Malaise spreads in struggling property sector
Signs of malaise are spreading throughout China’s indebted property sector, report the New York Times’ Alexandra Stevenson and Joy Dong.
“Money is becoming harder to find because the cost of borrowing has soared, fewer people are buying apartments and the value of property is falling. Property companies have $40 billion of payments to make to foreign investors alone over the next two months,” the Times reports.
“As Chinese real estate developers fail to meet their most basic financial obligations, experts are warning that Evergrande’s problems have already started to have a dangerous spillover effect.”
Why China must deleverage its property industry
Here is a good thread on why China needs to continue to rein in property sector debt, even at the risk of hurting the broader economy - from Peking University finance professor Michael Pettis.
So much for China being ‘uninvestable’
Despite the market crackdowns, foreign investors are putting ever more money into renminbi stocks and bonds, report the Financial Times’ Hudson Lockett and Tabby Kinder.
The total invested by foreign investor into renminbi stocks and bonds has grown some $120 billion this year to reach $1.1 trillion, “as global capital becomes ever more intertwined with Chinese finance,” reports the business paper.
“The increase in foreign holdings of Chinese assets comes during a rough patch for some of the country’s markets. The CSI 300 barometer of shares traded in Shanghai and Shenzhen is down 7 per cent for the year to date. Government and corporate bonds issued in renminbi have generated returns of about 4 per cent this year,” reports the Financial Times.
“Foreign trading of onshore stocks and bonds has increased as western banks including Goldman Sachs and JPMorgan have pushed to acquire licenses and wholly-owned subsidiaries in mainland China, which has led to a greater research effort on Chinese companies,” reports the paper. “HSBC and Fidelity recently turned positive on Chinese assets for the first time since the regulatory crackdown began in July.”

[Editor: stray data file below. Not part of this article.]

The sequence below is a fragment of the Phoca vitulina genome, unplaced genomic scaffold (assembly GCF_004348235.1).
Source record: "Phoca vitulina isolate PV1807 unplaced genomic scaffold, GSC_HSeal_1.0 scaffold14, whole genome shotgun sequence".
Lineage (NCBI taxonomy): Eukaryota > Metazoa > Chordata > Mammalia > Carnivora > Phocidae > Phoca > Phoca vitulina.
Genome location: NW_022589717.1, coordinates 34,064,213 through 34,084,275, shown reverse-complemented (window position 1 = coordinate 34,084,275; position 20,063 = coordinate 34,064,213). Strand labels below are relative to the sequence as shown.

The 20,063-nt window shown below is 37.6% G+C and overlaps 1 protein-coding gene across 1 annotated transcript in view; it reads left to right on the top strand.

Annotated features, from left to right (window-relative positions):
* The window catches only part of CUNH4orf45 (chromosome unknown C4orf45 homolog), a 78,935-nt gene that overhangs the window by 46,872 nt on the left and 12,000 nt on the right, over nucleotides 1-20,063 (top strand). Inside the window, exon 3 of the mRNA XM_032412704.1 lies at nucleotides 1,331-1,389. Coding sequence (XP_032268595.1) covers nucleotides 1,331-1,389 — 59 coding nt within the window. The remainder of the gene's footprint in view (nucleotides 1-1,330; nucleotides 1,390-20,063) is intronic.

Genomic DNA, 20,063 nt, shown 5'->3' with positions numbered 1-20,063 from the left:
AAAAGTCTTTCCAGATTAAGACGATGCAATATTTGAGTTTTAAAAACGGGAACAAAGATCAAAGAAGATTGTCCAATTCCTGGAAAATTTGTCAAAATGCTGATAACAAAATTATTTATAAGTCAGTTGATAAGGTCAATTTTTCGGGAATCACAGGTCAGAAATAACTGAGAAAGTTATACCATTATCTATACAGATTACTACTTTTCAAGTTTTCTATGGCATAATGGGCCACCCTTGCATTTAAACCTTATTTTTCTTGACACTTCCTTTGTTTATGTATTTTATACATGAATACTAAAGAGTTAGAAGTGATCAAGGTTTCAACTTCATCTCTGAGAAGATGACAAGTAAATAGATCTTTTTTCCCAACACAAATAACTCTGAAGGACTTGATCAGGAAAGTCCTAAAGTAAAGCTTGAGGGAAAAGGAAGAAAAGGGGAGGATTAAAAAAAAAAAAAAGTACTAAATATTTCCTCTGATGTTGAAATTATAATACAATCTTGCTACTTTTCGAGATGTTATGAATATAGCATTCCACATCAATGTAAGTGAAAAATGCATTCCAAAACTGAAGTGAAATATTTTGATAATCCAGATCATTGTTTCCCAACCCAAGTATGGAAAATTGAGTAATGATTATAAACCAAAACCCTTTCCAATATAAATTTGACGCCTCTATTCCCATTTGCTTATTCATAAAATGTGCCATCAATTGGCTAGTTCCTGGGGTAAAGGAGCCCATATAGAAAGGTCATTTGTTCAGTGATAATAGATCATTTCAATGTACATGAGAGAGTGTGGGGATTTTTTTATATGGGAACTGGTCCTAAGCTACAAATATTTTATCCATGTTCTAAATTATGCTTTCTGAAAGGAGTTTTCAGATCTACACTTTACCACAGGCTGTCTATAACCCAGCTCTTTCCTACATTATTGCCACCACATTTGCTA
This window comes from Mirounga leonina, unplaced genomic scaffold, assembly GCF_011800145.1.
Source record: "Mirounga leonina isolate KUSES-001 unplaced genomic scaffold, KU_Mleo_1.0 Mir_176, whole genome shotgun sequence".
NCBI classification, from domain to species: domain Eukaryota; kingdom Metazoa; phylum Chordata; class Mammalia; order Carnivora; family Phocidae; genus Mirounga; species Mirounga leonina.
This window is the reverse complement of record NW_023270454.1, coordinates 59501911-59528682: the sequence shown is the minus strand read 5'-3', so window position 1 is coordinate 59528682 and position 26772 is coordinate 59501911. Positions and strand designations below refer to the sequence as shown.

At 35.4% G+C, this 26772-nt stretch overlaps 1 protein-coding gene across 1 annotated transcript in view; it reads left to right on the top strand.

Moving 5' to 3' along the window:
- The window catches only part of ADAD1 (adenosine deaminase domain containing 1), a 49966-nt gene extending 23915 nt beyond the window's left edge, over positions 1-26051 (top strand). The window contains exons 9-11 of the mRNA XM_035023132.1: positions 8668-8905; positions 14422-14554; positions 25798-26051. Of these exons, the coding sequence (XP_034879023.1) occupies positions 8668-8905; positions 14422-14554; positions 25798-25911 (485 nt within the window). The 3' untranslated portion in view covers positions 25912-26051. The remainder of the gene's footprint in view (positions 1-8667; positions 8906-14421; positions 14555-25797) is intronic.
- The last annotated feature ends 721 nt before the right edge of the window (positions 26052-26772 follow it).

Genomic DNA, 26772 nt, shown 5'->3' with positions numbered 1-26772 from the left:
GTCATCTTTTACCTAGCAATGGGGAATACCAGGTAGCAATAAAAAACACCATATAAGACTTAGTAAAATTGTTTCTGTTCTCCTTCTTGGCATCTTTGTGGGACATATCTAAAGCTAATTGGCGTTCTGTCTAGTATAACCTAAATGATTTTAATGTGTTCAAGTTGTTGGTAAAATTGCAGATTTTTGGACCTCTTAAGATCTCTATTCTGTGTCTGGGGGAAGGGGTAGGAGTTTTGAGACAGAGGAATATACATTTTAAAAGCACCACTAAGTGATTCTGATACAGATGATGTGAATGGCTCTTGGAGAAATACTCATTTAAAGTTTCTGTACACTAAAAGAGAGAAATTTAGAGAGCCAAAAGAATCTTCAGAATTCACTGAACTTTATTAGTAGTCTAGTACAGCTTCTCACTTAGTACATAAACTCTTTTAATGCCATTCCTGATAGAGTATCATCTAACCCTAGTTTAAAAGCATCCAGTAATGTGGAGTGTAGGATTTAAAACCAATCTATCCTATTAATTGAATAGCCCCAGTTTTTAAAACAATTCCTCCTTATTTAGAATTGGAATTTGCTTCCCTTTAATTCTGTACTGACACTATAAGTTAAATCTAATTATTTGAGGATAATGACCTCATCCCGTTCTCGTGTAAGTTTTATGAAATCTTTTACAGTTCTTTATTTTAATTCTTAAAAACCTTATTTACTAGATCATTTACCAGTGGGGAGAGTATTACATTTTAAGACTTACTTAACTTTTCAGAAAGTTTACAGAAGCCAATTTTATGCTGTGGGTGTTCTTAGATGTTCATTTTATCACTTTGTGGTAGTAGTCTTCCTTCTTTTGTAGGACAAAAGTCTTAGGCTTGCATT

And FDI floods into China
Meanwhile, foreign direct investment into China is likely to set a new record high this year, tweets Bloomberg News’ Tom Hancock.
Xi Jinping’s particular obsession with controlling history is seen in both his policing of the past, with a hotline to report “historical nihilism,” and in the latest resolution on history, reports Jesse Lau for the New Statesman.
“Such efforts have been ramped up this year, which marked the 100th anniversary of the founding of the party in July. A newly amended criminal code punishing those who slander the nation’s heroes and martyrs took effect in March, allowing prosecutors to seek prison sentences of up to three years.”
Here is an interesting thread on house ownership trends in China and how that would affect the impact of a property tax, from Modern Alpha’s Liqian Ren.
As part of its campaign to reduce property sector debt, China has cracked down on the recent trend of developing towns for tourism and industry outside megacities, reports the South China Morning Post.
“The percentage that land sales and real estate taxes contribute to local government fiscal revenue has been rising every year since 2015, and reached a peak of 37.6 per cent in 2020, according to public data,” the paper reports.
ICMYI: Recent panel on Great Power Politics
In case you missed it, here is the video of the conversation on “Great Power Politics: The Biden Administration and China” I recently moderated with some really great speakers, hosted virtually by the Asia Society Northern California.
And a Montana picture
I had to spend a recent Sunday in the office but the view wasn’t bad at all.